Tara Hurley

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Tara Hurley
Born August 6, 1976 (1976-08-06) (age 40)
Providence, Rhode Island, U.S.
Nationality American
Occupation Film director

Tara Hurley (born August 6, 1976) is an American director of the 2009 documentary Happy Endings?.[1]

Hurley was born in Providence, Rhode Island and grew up in the Riverside section of East Providence. She graduated from Providence College in 1998, where she received a bachelor's degree in Humanities. She studied abroad in Salamanca, Spain her junior year.[2]

Happy Endings?[edit]

Main article: Happy Endings?

Hurley's 2009 documentary following the debate over prostitution in Rhode Island where prostitution has been decriminalized for almost three decades. Hurley turned her cameras on the women in the Asian massage parlors at the center of the debate to criminalize prostitution where there had been rumors of human trafficking.[3]

Before making Happy Endings?, Hurley says she had no preconceived notions on prostitution, and wanted to make the film to find out how she felt as a woman and a feminist about prostitution. In one interview Hurley states "I couldn't force an opinion on anyone because I didn't really have one. After making the film, doing all the research, and meeting all the people, I personally believe that all prostitution laws harm the women that they claim to protect. When a woman is arrested and gets a criminal record, she no longer has a chance to get out of sex work even if she wanted to. When filling out a job application it will be difficult to explain the criminal record, especially with all the stigma that comes with prostitution. To add insult to injury, I am offended that only the woman is arrested."[4]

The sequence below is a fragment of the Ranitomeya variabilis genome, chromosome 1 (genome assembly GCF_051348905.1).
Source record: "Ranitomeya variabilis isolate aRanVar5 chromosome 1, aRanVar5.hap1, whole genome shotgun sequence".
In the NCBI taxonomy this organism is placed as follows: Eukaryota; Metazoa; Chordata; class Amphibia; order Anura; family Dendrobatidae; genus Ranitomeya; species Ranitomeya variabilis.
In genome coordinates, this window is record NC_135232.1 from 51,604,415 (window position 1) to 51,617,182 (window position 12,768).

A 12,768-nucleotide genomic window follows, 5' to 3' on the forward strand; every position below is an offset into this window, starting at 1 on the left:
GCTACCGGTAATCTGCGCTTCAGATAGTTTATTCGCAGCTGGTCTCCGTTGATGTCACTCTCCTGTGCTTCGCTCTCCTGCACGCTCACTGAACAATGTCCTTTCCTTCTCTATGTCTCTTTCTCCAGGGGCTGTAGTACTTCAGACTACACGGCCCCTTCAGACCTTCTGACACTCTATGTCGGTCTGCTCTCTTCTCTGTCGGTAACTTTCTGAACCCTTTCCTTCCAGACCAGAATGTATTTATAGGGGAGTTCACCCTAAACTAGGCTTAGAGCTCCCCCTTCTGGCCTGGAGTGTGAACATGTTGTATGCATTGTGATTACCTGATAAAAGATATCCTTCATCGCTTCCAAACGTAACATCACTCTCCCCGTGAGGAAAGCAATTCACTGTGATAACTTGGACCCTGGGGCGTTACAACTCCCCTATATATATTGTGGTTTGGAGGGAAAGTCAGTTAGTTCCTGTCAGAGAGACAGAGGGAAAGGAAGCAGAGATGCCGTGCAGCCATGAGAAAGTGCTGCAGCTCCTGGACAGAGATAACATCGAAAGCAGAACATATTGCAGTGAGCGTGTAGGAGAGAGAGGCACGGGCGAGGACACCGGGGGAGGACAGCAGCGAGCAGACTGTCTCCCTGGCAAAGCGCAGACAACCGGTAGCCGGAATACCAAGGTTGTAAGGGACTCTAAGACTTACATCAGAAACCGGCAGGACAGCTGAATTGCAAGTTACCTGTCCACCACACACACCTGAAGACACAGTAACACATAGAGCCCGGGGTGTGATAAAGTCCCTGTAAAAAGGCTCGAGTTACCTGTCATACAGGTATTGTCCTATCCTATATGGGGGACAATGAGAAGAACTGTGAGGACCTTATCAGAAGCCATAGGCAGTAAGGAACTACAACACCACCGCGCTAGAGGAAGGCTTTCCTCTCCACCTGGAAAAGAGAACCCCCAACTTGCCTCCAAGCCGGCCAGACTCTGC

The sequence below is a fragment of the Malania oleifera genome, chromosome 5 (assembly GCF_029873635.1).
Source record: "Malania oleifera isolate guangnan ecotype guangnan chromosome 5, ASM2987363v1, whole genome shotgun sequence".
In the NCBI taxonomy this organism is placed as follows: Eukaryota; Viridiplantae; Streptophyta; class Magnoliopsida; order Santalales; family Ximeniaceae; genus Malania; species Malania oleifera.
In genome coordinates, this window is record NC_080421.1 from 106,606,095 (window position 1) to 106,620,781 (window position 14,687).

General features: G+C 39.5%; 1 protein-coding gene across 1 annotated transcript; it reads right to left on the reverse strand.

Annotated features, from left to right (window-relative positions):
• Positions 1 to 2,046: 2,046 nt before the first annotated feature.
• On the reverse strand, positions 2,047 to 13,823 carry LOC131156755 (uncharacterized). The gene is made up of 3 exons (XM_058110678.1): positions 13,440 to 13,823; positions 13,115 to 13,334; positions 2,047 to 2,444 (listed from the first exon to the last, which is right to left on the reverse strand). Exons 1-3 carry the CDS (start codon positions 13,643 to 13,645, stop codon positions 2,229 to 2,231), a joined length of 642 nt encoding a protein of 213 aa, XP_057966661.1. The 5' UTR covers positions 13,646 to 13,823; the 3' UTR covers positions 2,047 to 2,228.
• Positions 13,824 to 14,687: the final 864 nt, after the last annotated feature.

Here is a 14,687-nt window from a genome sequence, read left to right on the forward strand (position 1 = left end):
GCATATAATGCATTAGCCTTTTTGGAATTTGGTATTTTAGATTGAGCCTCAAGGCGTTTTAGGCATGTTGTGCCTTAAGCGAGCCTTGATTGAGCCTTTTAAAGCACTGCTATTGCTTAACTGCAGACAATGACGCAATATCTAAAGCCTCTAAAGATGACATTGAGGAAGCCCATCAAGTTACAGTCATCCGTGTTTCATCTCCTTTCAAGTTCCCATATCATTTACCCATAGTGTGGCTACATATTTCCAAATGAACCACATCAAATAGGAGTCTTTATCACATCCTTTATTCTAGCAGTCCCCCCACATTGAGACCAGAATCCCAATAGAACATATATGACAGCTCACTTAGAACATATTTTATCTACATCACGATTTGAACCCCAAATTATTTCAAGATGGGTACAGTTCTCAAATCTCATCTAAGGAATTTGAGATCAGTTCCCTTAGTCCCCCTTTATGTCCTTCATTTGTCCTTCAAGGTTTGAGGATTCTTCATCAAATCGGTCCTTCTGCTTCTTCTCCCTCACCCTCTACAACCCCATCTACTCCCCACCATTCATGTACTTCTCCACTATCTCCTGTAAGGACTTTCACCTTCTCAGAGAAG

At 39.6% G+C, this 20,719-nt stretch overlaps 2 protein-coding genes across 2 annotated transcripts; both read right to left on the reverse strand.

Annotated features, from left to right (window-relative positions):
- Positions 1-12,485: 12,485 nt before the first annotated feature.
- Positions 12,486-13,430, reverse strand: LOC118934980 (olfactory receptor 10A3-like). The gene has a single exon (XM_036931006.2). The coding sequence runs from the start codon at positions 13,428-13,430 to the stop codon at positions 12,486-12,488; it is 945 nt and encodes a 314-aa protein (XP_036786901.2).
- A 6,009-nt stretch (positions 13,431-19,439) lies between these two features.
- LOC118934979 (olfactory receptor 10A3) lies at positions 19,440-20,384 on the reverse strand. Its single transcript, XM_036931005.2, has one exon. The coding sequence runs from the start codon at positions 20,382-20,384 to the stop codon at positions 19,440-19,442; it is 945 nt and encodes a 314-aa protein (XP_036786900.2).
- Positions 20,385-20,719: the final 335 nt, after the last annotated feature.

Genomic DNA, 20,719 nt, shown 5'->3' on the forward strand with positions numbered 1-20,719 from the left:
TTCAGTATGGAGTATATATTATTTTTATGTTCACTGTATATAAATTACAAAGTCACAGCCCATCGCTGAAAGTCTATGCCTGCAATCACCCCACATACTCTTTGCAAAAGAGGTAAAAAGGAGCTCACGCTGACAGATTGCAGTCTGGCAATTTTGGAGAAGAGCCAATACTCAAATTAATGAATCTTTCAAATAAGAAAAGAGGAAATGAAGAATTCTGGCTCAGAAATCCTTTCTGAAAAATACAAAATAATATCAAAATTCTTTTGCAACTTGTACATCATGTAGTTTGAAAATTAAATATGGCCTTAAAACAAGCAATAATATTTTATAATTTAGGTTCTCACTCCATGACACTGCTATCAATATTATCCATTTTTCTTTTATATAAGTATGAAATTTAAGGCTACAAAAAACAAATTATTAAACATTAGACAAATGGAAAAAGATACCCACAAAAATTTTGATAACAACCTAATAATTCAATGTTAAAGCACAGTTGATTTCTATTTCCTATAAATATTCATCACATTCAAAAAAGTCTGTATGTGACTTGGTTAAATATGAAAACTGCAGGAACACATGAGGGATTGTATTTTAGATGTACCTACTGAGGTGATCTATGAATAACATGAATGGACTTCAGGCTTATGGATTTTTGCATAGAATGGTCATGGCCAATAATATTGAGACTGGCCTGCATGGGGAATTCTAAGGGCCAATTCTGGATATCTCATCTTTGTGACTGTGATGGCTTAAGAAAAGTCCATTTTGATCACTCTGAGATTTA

While debating the change in Rhode Island's prostitution law, Hurley stated that she was in support of full legalization of prostitution,[5] though she later wrote supported the idea Swedish model of prostitution law for Rhode Island as an alternative to the criminalization of sex workers.[6] She also made an appearance on The Dan Yorke Show in which she discussed the film.[7]

Hurley joined the fight to pass stronger human trafficking laws.[8] In addition to working for tougher trafficking laws, Hurley also brought women from the spas to testify against the proposed prostitution law.[9]


External links[edit]